When we pay attention to such ordinary, everyday uses of the imagination, we can see how it can do much more than justifying only modal beliefs. For instance, we can deliberately set up a target hypothetical scenario for the sake of seeking self-knowledge too. What do I desire? What would make me feel anxious? How might I react to certain different scenarios? We can get some answers by imaginatively road-testing situations we haven’t yet experienced. Suppose that I have been considering for a while moving to Gothenburg, Sweden’s second city. I’ve visited there before, so have lots of imagery stored in my memory of its red-brick avenues, industrial harbours and rustic blue trams. I can draw on that, and imaginatively run through picturing some daily activities that my life there would likely consist of: my tram commute, walking through the botanical gardens during my lunch hour. My emotional reactions will be telling: I can find out what I desire, based on an experience of what that hypothetical situation would likely look and feel like to me, if it were actual.

Of course, the mental pictures I come up with will be full of bias, as based on desires and beliefs that were already somewhat established in my mind – but suppose that I try to make the imaginative experience as realistic as possible. Amy Kind calls this imagining under ‘reality constraints’. I think that such cases can give us a counterfactual kind of phenomenal knowledge: knowing what something might be like to experience. It is not the kind of knowledge that Mary in Frank Jackson’s Mary’s Room Argument lacks. In the thought experiment, despite having all the available physical knowledge about the colour red, scientist Mary has only ever seen black and white (supposedly she is trapped in a monochrome environment her whole life!); until she is released and sees a red object for the first time, she does not know what it is like to see red. My imaginative exercise alone cannot teach me exactly what it is like to live in Gothenburg, of course - only moving there would enable that. But without experiencing it for myself, my imaginative exercise, when suitably set up and tightly-controlled, is the next best thing.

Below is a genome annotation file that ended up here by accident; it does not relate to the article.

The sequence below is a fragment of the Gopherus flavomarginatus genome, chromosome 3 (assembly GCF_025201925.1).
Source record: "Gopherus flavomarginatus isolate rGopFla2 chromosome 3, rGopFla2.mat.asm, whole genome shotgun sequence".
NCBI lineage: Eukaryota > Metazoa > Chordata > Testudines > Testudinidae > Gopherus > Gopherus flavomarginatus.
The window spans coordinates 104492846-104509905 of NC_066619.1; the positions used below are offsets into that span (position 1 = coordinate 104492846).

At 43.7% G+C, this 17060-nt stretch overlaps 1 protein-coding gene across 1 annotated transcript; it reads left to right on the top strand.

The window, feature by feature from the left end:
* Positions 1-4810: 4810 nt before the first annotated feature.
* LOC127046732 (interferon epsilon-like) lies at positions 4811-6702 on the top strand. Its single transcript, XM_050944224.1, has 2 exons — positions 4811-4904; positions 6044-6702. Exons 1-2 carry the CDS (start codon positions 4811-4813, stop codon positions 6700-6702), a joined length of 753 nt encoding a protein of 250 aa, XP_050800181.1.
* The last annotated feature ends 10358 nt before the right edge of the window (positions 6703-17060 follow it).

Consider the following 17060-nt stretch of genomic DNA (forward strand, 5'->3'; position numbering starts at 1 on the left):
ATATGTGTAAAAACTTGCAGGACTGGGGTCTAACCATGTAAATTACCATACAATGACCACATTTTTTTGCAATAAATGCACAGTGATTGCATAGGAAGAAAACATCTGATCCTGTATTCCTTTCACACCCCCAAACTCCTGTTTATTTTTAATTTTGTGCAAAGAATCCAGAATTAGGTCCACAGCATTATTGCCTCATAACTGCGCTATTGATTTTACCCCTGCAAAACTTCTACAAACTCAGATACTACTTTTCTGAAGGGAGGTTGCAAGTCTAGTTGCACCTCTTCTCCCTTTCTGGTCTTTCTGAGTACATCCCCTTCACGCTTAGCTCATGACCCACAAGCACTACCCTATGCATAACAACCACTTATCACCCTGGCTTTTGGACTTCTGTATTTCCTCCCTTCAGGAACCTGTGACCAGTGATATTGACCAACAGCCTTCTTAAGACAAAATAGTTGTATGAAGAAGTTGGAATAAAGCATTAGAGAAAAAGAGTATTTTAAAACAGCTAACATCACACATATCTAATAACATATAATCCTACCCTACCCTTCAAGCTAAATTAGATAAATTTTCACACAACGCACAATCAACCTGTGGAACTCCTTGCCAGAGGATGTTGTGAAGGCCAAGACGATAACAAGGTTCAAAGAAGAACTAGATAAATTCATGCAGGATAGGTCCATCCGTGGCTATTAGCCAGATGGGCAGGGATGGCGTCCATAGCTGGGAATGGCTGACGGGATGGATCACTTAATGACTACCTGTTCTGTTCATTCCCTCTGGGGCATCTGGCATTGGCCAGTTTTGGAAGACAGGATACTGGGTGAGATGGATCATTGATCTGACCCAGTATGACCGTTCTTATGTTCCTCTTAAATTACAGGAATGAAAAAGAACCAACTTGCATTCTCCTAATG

Hopefully by now it is clear why our focus is too narrow if we only think of the epistemic usefulness of imagination in terms of providing modal knowledge. In our everyday, ordinary experience, the imagination is a helpful forum for remixing images from experiences we remember with other knowledge, into a new mental experience. Although this experience cannot give us knowledge of reality in the same way perception can, it can reflect how hypothetical scenarios would work out if they were real - and to great success, if the imagined scenario is well-informed. My hope it that this encourages further exploration of what the imagination can do for us, epistemically, by widening the scope of investigation.


Balcerak-Jackson Magdalena Justification by Imagination [Book Section] // Perceptual Imagination and Perceptual Memory / ed. Macpherson Fiona and Dorsch Fabian. - Oxford : OUP, 2018.

Chalmers David Does Conceivability Entail Possibility? [Book Section] // Conceivability and Possibility / ed. Gendler T. and Hawthorne J.. - Oxford, UK : Oxford University Press, 2002.

Currie Gregory and Ravenscroft Ian Recreative Minds: Imagination in Philosophy and Psychology [Book]. - Oxford : OUP, 2002.

Hume David Enquiry concerning human understanding [Book] / ed. Beauchamp Tom L.. - Oxford : Clarendon Press, 1748/ 2000.

Jackson Frank What Mary Didn't Know [Journal] // The Journal of Philosopy. - May 1986. - 5 : Vol. 83. - pp. 291-295.

Kind Amy How Imagination Gives Rise to Knowledge [Book Section] // Perceptual Imagination and Perceptual Memory  / ed. Macpherson Fiona and Dorsch Fabian. - Oxford : OUP, 2018.

Kind Amy Imagining Under Constraints [Book Section] // Knowledge Through Imagination. - Oxford, UK : OUP, 2016.

Williamson Timothy Knowing by Imagining [Book Section] // Knowledge through Imagination / ed. Kind Amy. - Oxford : OUP, 2016.

Yablo Stephen Is conceivability a guide to possibility? [Journal] // Philosophy and Phenomenological Research . - 1993. - 1 : Vol. 53. - pp. 1-42.